So, anybody can learn to draw in five days and in the same way, with the same logic, anybody can learn a second language in six months. How? There are five principles and seven actions. There may be a few more but these are absolutely core.
And before I get into those I just want to talk about two myths, I want to dispel two myths. The first is that you need talent. Let me tell you about Zoe. Zoe came from Australia, went to Holland, was trying to learn Dutch, struggling extremely, extremely… a great deal and finally people were saying: “You’re completely useless, you’re not talented, give up, “you’re a waste of time” and she was very, very depressed. And then she came across these five principles, she moved to Brazil and she applied them and in six months she was fluent in Portuguese, so talent doesn’t matter.
People also think that immersion in a new country is the way to learn a language. But look around Hong Kong, look at all the westerners who’ve been here for 10 years, who don’t speak a word of Chinese. Look at all the Chinese living in America, Britain, Australia, Canada have been there 10, 20 years and they don’t speak any English. Immersion per se does not work. Why? Because a drowning man cannot learn to swim.
When you don’t speak a language, you’re like a baby. And if you drop yourself into a context which is all adults talking about stuff over your head, you won’t learn.
So, what are the five principles that you need to pay attention to?
First: the four words, attention, meaning, relevance and memory, and these interconnect in very, very important ways. Especially when you’re talking about learning. Come with me on a journey through a forest. You go on a walk through a forest and you see something like this… Little marks on a tree, maybe you pay attention, maybe you don’t. You go another 50 meters and you see this… You should be paying attention. Another 50 meters, if you haven’t been paying attention, you see this…And at this point, you’re paying attention. And you’ve just learned that this…is important, it’s relevant because it means this, and anything that is related, any information related to your survival is stuff that you’re going to pay attention to and therefore you’re going to remember it.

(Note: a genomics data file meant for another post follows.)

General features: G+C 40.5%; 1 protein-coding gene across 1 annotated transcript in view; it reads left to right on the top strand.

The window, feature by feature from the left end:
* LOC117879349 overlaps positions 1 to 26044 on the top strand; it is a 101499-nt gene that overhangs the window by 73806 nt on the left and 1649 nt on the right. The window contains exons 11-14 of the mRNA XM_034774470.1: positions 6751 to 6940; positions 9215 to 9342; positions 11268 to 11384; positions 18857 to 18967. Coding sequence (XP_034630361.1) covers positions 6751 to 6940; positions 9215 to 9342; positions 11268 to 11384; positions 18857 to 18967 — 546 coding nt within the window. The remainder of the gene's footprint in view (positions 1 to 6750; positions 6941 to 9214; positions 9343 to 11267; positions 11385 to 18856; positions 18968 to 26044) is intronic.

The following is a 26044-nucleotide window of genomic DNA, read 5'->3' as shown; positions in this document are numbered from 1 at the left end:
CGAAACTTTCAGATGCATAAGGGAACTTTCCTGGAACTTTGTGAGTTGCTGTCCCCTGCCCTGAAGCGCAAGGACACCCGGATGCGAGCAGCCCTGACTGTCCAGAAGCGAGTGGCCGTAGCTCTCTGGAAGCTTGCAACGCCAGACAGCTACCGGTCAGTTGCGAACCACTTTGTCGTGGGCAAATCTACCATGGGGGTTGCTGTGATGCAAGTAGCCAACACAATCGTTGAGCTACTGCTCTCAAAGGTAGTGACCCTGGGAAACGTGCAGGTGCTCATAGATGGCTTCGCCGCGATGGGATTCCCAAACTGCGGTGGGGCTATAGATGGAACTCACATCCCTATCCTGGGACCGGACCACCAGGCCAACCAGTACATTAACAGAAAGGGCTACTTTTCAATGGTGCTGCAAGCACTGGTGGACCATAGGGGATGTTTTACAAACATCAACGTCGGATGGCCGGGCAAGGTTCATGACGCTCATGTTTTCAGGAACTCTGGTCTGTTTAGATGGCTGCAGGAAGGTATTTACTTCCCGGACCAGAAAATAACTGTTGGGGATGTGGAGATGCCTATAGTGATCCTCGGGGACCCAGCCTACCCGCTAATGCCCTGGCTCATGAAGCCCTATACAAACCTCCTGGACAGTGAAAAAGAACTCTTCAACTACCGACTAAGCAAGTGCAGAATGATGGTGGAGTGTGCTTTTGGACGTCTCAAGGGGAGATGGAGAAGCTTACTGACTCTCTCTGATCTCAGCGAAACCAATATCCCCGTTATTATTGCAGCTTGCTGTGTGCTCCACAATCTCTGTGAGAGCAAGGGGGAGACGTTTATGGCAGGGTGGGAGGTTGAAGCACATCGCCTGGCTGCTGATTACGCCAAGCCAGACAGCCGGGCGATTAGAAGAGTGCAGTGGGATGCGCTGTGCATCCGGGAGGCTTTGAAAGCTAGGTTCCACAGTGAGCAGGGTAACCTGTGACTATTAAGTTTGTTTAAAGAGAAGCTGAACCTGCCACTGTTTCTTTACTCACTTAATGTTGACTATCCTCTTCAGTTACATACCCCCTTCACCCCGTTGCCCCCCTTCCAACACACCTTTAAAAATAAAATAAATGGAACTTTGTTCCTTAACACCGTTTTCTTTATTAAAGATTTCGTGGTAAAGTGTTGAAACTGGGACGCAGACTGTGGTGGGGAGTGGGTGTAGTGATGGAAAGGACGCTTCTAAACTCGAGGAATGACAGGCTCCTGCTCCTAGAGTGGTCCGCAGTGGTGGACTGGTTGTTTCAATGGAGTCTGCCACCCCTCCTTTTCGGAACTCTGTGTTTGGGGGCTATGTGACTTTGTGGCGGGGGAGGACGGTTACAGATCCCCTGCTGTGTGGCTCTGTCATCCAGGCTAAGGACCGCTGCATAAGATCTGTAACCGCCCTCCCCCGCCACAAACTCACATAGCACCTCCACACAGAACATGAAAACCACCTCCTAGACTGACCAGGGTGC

If it’s related to your personal goals, then you’re going to pay attention to it. If it’s relevant, you’re going to remember it. So, the first rule, first principle for learning a language is focus on language content that is relevant to you. Which brings us to tools.
We master tools by using tools and we learn tools the fastest when they are relevant to us. So let me share a story. A keyboard is a tool. Typing Chinese a certain way, there are methods for this. That’s a tool.
I had a colleague many years ago who went to night school; Tuesday night, Thursday night, two hours each time, practicing at home, she spent nine months, and she did not learn to type Chinese. And one night we had a crisis. We had 48 hours to deliver a training manual in Chinese. And she got the job, and I can guarantee you in 48 hours, she learned to type Chinese because it was relevant, it was meaningful, it was important, she was using a tool to create value.
So the second principle for learning a language is to use your language as a tool to communicate right from day one. As a kid does. When I first arrived in China, I didn’t speak a word of Chinese, and on my second week, I got to take a train ride overnight. I spent eight hours sitting in the dining car talking to one of the guards on the train, he took an interest in me for some reason, and we just chatted all night in Chinese and he was drawing pictures and making movements with his hands and facial expressions and piece by piece by piece I understood more and more.
But what was really cool, was two weeks later, when people were talking Chinese around me, I was understanding some of this and I hadn’t even made any effort to learn that. What had happened, I’d absorbed it that night on the train, which brings us to the third principle.
When you first understand the message, then you will acquire the language unconsciously. And this is really, really well documented now, it’s something called comprehensible input. There’s 20 or 30 years of research on this, Stephen Krashen, a leader in the field, has published all sorts of these different studies and this is just from one of them. The purple bars show the scores on different tests for language. The purple people were people who had learned by grammar and formal study, the green ones are the ones who learned by comprehensible input. So, comprehension works.
Comprehension is key and language learning is not about accumulating lots of knowledge. In many, many ways it’s about physiological training. A woman I know from Taiwan did great in English at school, she got A grades all the way through, went through college, A grades, went to the US and found she couldn’t understand what people were saying. And people started asking her: “Are you deaf?” And she was. English deaf.
Because we have filters in our brain that filter in the sounds that we are familiar with and they filter out the sounds of languages that we’re not. And if you can’t hear it, you won’t understand it, if you can’t understand it, you’re not going to learn it. So you actually have to be able to hear these sounds. And there are ways to do that but it’s physiological training.